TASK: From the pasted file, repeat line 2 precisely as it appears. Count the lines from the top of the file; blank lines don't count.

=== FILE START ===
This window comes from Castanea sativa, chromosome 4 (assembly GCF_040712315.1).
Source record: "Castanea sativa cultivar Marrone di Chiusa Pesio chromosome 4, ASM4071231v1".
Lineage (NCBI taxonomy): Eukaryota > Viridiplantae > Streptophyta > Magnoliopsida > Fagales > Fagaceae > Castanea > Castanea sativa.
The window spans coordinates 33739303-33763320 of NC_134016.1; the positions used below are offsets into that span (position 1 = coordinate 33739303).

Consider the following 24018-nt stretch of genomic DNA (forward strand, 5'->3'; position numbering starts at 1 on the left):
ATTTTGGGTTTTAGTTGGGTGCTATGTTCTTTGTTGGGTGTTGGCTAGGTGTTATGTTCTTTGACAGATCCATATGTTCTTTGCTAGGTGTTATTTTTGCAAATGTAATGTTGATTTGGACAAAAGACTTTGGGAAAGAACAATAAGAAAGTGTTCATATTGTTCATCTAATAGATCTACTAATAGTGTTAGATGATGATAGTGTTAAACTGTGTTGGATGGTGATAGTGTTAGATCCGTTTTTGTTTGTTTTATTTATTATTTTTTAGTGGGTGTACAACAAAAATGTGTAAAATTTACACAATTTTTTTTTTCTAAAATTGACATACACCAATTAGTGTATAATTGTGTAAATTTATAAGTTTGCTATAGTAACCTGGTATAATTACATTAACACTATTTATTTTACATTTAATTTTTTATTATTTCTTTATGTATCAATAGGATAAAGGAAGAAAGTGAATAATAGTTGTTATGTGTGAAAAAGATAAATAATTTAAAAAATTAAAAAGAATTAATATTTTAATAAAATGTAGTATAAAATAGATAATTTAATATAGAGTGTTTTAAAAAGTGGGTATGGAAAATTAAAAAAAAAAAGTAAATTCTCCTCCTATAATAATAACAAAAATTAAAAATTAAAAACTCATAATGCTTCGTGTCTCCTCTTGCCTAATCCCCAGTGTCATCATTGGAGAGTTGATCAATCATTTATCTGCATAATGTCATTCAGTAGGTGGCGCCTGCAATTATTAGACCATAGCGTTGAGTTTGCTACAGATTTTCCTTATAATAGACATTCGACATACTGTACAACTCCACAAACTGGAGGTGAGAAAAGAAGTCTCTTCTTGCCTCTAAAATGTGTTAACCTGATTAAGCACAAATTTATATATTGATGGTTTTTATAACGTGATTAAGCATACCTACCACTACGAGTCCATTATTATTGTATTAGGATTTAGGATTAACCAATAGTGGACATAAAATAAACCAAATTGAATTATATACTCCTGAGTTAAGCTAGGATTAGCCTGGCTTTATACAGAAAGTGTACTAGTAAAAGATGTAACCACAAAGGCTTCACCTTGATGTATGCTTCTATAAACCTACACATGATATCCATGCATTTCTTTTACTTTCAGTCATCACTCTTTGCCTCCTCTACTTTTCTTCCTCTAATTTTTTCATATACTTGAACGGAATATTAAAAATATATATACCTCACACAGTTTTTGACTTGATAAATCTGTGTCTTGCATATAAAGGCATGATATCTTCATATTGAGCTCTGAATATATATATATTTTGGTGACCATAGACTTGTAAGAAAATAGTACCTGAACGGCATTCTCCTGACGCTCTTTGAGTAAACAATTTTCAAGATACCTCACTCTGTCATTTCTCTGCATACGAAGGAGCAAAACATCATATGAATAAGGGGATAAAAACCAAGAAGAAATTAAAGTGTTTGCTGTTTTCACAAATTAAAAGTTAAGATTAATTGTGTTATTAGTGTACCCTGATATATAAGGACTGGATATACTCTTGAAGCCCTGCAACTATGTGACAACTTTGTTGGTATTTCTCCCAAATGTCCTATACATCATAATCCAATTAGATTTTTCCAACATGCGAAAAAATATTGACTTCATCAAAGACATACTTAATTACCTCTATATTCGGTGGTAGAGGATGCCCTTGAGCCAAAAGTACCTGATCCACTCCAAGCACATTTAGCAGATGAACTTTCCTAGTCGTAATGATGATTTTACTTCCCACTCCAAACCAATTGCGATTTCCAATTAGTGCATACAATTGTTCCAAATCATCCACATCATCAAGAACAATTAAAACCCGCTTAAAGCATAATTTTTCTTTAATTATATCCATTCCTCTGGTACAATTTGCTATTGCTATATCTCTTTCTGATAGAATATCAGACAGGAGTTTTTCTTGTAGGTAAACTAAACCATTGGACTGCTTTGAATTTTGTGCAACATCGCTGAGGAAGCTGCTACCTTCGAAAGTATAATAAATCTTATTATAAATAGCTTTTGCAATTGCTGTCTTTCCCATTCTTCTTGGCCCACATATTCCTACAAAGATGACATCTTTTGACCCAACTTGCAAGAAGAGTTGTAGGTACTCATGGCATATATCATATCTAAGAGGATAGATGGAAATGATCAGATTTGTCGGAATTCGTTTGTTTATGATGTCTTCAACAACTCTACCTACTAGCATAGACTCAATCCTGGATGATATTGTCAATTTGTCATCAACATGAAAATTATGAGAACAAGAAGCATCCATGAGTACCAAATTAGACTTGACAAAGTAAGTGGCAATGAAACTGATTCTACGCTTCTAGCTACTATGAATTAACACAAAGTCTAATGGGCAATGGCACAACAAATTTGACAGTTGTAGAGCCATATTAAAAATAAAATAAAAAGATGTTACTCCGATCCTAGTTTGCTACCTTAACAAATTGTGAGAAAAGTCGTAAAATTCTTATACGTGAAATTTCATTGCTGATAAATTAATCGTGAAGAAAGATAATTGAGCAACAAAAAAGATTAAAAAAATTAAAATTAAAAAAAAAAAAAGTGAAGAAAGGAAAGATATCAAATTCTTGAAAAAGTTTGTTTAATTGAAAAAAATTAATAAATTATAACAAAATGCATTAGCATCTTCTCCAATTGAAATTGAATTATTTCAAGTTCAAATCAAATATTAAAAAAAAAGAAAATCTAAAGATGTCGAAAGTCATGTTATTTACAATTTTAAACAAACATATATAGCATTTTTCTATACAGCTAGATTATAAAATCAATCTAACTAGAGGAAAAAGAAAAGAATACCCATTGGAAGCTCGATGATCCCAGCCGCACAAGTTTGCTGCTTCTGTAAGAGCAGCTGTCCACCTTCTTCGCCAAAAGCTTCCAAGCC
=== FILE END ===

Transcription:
Source record: "Castanea sativa cultivar Marrone di Chiusa Pesio chromosome 4, ASM4071231v1".